Robert Reich: Amazon, and America's Real Divide | Opinion

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A visitor checks in at the Amazon corporate headquarters on June 16, 2017 in Seattle, Washington. David Ryder/Getty Images

While America was fixated on the most tumultuous midterm election in modern history, Amazon reportedly decided that its much-vaunted “second headquarters” would be split between Long Island City in Queens and Crystal City, across the Potomac from Washington, D.C.

What does Amazon’s decision have to do with America’s political tumult? Turns out, quite a lot.

Amazon’s main headquarters is in Seattle, one of the bluest cities in the bluest of states. New York and metropolitan Washington are true-blue, too.

Amazon could have decided to locate its second headquarters in, say,  Indianapolis, Indiana. Indianapolis vigorously courted the firm. It’s also a Republican city in a bright red state.

But Amazon’s decision is more complicated than political labels—and it reveals much about the real political and economic divide in America today.

Amazon’s business isn’t just selling stuff over the Internet. It’s getting consumers anything they want, faster and better. To do so, it depends on a continuous flow of great new ideas.

Like the other leading firms of the economy, Amazon needs talented people who interact with each other continuously and directly—keying off one another’s creativity, testing new concepts, quickly discarding those that don’t work, and building cumulative knowledge.

Technology isn’t a thing. It’s a process of group learning. And that learning goes way beyond the confines of any individual company. It happens in geographic clusters, now mostly along the coasts.

As the Times’ Emily Badger has reported, the digital economy has been great for places like Seattle, New York, metropolitan Washington, and the other big talent hubs like San Francisco, Boston, and LA. But it’s left behind much of the rest of the country.

The result is widening inequalities of place.

For most of the last century, wages in poorer parts of America rose faster than wages in richer places, as inventions were put to work in the hinterlands. After Henry Ford invented the Model T, for example, workers on assembly lines all over the Midwest built it.

Now it’s just the opposite. Bright young people from all over America, typically with college degrees, are streaming into the talent hubs of America—where the sum of their capacities is far greater than they’d be separately.

The invention sparked inside these hubs is delivering streams of new designs and products to the rest of the world—including to other global hubs.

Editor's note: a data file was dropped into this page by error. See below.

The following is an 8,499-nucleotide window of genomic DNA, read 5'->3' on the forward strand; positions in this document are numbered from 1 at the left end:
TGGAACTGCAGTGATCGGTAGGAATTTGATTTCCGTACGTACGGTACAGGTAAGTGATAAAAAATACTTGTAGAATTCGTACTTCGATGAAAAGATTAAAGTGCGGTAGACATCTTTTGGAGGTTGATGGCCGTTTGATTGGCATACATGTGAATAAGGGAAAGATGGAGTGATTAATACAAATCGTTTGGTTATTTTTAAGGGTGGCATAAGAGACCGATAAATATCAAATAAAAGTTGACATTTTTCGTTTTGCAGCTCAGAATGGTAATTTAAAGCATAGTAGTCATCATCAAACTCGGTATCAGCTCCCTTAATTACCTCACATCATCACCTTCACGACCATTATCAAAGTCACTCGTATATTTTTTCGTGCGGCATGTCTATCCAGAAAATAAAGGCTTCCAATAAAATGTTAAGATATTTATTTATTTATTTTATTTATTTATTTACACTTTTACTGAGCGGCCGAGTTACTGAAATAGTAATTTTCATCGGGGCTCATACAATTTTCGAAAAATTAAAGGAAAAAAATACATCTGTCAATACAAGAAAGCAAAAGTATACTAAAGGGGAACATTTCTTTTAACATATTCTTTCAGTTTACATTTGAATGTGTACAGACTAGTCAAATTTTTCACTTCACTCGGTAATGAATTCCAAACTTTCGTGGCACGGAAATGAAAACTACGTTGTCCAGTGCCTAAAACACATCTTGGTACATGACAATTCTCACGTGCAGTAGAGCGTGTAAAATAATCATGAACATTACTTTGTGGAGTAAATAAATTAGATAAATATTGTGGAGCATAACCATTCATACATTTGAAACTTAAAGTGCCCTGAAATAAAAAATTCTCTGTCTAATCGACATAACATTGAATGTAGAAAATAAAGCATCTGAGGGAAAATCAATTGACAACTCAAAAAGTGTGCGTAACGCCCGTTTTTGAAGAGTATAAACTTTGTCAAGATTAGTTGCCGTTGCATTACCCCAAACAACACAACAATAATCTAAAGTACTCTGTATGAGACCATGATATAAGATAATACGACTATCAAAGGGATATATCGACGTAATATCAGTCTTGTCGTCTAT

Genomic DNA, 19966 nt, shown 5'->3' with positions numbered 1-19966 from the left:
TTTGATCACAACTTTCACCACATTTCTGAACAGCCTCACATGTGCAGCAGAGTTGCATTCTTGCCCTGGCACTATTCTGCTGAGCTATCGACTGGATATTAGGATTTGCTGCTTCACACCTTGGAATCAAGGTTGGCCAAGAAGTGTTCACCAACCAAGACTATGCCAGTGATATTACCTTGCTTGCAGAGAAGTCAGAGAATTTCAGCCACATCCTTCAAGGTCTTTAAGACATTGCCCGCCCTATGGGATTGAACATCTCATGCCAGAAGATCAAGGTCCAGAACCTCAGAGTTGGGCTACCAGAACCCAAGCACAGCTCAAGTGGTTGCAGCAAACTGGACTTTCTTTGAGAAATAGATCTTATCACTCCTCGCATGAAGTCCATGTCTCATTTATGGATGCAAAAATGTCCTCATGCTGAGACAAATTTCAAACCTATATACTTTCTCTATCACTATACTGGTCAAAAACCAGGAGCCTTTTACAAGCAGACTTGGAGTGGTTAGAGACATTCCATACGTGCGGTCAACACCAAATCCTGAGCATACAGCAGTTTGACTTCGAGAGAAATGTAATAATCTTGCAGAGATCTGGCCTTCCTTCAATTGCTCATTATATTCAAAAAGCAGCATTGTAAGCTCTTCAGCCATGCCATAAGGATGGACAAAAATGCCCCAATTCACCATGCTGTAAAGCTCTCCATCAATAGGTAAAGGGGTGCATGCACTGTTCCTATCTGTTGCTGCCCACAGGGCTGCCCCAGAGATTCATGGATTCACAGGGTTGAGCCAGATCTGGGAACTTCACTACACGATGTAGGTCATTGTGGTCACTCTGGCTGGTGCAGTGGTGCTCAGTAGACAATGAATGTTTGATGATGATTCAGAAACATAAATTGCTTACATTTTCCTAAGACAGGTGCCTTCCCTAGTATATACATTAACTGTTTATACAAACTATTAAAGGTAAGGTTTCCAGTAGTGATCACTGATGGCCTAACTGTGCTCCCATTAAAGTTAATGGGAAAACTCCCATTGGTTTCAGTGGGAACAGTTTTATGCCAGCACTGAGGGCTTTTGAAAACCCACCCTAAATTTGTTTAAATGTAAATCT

In return, the money pouring into these places is delivering high wages, great living conditions (museums, restaurants, cafes, recreation), and unbounded wealth.

Yes, corporate rents and housing costs are skyrocketing, as are the costs of sending kids to school (even many “public” schools are in effect private ones because nobody but the rich can afford to live in the school district.)

But the incomes and profits more than make up for it.  Which is why Amazon chose New York and metro Washington.

As money pours into these hubs, so do service jobs that cater to the new wealth—pricey lawyers, wealth managers, and management consultants, as well as cooks, baristas, and pilates instructors.

Between 2010 and 2017, according to Brookings, nearly half of the America’s employment growth centered in just 20 large metro areas, now home to about a third of the U.S. population.

Relative to these booming hubs, America’s heartland is becoming older, less well-educated, and poorer.

The so-called “tribal” divide in American politics, which Trump has exploited, is better understood in these economic and cultural terms: On one side, mega-urban clusters centered on technologies of the future. On the other, great expanses of space inhabited by people left behind.

GettyImages-696675078 A visitor checks in at the Amazon corporate headquarters on June 16, 2017 in Seattle, Washington. David Ryder/Getty Images

Another consequence is a more distorted democracy. California (now inhabited by 39.54 million) and New York (19.85 million) each get two senators, as do Wyoming (573,000) and North Dakota (672,591.)

Even though Democratic Senate candidates in the midterm elections received 12 million more votes than Republican Senate candidates, Republicans may have gained at least one more Senate seat.

The biggest talent hubs—like San Francisco, Seattle, and Washington—also harbor large and growing populations of poor who have been stranded by the turbo-charged gentrification. These gleaming cities are becoming the most Dickensian locales in the land, where homelessness and squalor mix with luxury high-rises and toney restaurants.

So as the American middle class disappears, the two groups falling perilously behind are white, rural, non-college Tumpsters, and the urban poor.

It’s not Amazon’s business to know or care. That business falls to the rest of us.

Robert Reich is the chancellor’s professor of public policy at the University of California, Berkeley, and a senior fellow at the Blum Center for Developing Economies. He served as secretary of labor in the Clinton administration, and Time magazine named him one of the 10 most effective Cabinet secretaries of the 20th century. He has written 14 books, including the best-sellers AftershockThe Work of Nations and Beyond Outrage and, most recently, Saving Capitalism. He is also a founding editor of The American Prospect magazine, chairman of Common Cause, a member of the American Academy of Arts and Sciences and co-creator of the award-winning documentary Inequality for All. His latest documentary, Saving Capitalism, is streaming on Netflix. Reich 's new book, The Common Good, is available now.

The views expressed in this article are the author's own.​​​​​

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